Three and four
The prophet Amos records the phrase “three transgressions” eight times in his book. He says, “For three transgressions of Damascus, and for four, I will not turn away its punishment” (1:3). Then, he repeats it in chapter 1: 6, 9, 11, 13 and chapter 2:1, 4, 6.
This phrase is not meant to point to a specific number of sins but to say that there are a great number of sins that have demanded God’s judgment. Therefore, the numbers should not be understood literally, as referring to a specific number. Three is used to represent a great number. And four is added to give the reader the idea of a good measure. Some other Bible examples are:
The style of enumeration was an old poetic tool found also in the Canaanite literature of Ugarit. The following is an example from Ugaritic: “Baal hates two sacrifices, yea three, the rider of the clouds, the sacrifice of shame and the sacrifice of baseness, and the sacrifice of the abuse of handmaids.”
Apparently, “three transgressions” were enough to show deliberate and incurable wrongdoing. But the nations mentioned in chapters 1 and 2 had all exceeded even this limit. They continued in transgression which resulted in piling its guilt. Although the Lord is patient with the sinners, if they persist in their evil ways, they can cross the limit of His forbearance.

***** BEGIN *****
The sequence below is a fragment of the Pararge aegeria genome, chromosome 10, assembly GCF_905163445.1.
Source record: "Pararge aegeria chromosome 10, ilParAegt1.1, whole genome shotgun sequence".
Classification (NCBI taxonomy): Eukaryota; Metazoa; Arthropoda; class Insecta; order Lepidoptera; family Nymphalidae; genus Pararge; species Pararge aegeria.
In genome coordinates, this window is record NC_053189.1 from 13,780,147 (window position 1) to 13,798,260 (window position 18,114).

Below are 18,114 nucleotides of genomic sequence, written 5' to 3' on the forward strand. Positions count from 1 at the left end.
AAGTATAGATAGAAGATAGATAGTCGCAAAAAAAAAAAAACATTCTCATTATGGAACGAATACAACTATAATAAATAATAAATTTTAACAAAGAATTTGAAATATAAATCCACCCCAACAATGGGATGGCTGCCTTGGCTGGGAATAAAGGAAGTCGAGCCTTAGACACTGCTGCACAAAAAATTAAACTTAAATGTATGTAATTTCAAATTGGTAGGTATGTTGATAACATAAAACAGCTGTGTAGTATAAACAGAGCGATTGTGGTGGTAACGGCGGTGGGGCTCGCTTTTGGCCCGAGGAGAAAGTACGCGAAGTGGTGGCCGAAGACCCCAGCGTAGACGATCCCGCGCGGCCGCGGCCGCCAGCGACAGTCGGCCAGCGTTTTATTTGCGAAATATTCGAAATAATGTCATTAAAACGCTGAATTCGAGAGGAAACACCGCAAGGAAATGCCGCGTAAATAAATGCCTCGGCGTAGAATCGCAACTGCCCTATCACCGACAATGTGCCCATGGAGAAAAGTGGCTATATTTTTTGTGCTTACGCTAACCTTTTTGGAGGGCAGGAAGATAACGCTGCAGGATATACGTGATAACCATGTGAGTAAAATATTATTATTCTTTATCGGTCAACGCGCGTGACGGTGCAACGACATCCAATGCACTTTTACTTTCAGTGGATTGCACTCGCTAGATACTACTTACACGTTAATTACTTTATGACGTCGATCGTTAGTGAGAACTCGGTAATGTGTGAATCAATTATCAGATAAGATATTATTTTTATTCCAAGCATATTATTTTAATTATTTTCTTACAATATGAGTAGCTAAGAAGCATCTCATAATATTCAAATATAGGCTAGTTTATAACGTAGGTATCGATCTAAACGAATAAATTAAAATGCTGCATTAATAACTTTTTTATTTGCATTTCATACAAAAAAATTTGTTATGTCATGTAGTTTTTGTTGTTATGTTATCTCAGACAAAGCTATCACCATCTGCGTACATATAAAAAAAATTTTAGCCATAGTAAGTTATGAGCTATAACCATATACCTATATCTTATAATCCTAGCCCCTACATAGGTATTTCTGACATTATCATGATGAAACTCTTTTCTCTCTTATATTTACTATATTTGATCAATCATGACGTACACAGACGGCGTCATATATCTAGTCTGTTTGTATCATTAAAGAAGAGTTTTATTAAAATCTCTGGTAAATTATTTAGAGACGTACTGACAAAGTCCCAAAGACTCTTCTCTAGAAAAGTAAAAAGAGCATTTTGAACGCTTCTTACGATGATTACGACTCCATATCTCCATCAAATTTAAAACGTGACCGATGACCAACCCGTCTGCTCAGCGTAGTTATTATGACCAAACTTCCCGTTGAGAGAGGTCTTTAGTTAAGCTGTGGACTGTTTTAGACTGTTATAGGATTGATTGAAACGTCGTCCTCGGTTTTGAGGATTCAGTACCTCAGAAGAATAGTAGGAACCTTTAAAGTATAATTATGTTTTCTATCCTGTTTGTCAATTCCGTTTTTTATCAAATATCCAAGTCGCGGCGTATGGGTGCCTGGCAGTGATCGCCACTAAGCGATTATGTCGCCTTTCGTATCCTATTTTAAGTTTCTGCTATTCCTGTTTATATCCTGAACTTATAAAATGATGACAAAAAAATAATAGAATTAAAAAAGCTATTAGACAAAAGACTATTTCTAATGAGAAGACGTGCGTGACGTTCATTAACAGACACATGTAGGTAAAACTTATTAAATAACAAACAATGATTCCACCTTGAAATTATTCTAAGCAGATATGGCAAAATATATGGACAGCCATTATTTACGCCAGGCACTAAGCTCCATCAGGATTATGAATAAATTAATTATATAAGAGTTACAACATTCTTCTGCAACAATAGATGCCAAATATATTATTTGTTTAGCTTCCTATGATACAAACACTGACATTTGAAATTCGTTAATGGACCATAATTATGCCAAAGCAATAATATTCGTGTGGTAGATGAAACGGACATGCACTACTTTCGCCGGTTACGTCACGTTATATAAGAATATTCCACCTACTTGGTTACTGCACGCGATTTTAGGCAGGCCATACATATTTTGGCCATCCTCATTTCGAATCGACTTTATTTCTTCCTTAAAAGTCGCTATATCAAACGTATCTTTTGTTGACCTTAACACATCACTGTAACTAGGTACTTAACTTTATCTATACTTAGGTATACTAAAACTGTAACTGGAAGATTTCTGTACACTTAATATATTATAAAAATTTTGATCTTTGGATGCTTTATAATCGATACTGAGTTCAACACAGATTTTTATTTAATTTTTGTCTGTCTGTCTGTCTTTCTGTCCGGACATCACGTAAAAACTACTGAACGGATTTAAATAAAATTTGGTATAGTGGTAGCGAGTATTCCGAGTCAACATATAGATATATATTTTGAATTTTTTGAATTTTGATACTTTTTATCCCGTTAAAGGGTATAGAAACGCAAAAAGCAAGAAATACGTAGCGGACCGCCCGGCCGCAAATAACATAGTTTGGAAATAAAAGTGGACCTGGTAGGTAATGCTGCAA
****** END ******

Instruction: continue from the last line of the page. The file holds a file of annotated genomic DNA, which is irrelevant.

The chief goal of Amos was to point to the transgressions of God’s people, that they may repent. The prophet rebuked the sins that sprang from material prosperity, luxury, idolatry and oppression to the poor through bribery. God called him to warn Israel, Judah, and the surrounding nations of the divine judgments that were sure to come upon them if they continue in sin. The prophet first starts with Israel’s foes and ends with judgement against Judah and Israel. Judah is charged of three sins: rejecting the Law, not keeping its statutes, and lying (Amos 2:4-5). Therefore, it is judged with fire. Israel is judged with seven sins and receives more judgments (Amos 2:6-16).
A message of hope
However, Amos ends his book with a hopeful picture of the ultimate victory of righteousness over iniquity. ”I will bring back the captives of My people Israel; they shall build the waste cities and inhabit them; they shall plant vineyards and drink wine from them; they shall also make gardens and eat fruit from them” (Amos 9:14).
The main fulfillment of this verse was when the Jews’ returned from captivity at the close of the 70 years’ (2 Chronicles 36:22, 23; Jeremiah 29:10–14). However, this will be completely fulfilled at the end of the great battle between good and evil, when the “captives” saved from this earth will dwell in the eternal kingdom of glory (Isaiah 65:21, 22).
In His service,